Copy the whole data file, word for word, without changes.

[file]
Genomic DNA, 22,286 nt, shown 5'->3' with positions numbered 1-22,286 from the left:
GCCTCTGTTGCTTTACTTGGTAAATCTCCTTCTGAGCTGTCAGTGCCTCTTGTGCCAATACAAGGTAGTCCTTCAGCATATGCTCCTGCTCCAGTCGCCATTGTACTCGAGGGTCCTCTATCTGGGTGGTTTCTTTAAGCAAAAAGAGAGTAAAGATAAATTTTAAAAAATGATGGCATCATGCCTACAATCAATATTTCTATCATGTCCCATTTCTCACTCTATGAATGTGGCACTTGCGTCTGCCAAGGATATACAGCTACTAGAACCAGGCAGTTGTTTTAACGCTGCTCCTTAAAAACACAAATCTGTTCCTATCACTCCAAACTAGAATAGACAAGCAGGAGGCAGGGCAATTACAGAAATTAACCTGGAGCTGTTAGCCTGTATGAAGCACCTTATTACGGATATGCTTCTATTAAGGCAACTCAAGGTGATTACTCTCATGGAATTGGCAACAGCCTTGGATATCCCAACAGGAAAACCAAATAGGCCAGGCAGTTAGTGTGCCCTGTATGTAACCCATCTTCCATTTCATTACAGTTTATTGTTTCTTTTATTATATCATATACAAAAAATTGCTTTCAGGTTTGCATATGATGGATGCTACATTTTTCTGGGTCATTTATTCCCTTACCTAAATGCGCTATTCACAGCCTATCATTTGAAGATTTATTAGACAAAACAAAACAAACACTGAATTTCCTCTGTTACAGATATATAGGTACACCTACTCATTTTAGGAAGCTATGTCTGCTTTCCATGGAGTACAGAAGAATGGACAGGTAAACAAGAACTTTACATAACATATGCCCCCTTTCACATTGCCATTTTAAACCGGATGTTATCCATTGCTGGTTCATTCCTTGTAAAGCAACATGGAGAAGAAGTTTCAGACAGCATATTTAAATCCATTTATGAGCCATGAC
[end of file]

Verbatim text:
Genomic DNA, 22,286 nt, shown 5'->3' with positions numbered 1-22,286 from the left:
GCCTCTGTTGCTTTACTTGGTAAATCTCCTTCTGAGCTGTCAGTGCCTCTTGTGCCAATACAAGGTAGTCCTTCAGCATATGCTCCTGCTCCAGTCGCCATTGTACTCGAGGGTCCTCTATCTGGGTGGTTTCTTTAAGCAAAAAGAGAGTAAAGATAAATTTTAAAAAATGATGGCATCATGCCTACAATCAATATTTCTATCATGTCCCATTTCTCACTCTATGAATGTGGCACTTGCGTCTGCCAAGGATATACAGCTACTAGAACCAGGCAGTTGTTTTAACGCTGCTCCTTAAAAACACAAATCTGTTCCTATCACTCCAAACTAGAATAGACAAGCAGGAGGCAGGGCAATTACAGAAATTAACCTGGAGCTGTTAGCCTGTATGAAGCACCTTATTACGGATATGCTTCTATTAAGGCAACTCAAGGTGATTACTCTCATGGAATTGGCAACAGCCTTGGATATCCCAACAGGAAAACCAAATAGGCCAGGCAGTTAGTGTGCCCTGTATGTAACCCATCTTCCATTTCATTACAGTTTATTGTTTCTTTTATTATATCATATACAAAAAATTGCTTTCAGGTTTGCATATGATGGATGCTACATTTTTCTGGGTCATTTATTCCCTTACCTAAATGCGCTATTCACAGCCTATCATTTGAAGATTTATTAGACAAAACAAAACAAACACTGAATTTCCTCTGTTACAGATATATAGGTACACCTACTCATTTTAGGAAGCTATGTCTGCTTTCCATGGAGTACAGAAGAATGGACAGGTAAACAAGAACTTTACATAACATATGCCCCCTTTCACATTGCCATTTTAAACCGGATGTTATCCATTGCTGGTTCATTCCTTGTAAAGCAACATGGAGAAGAAGTTTCAGACAGCATATTTAAATCCATTTATGAGCCATGAC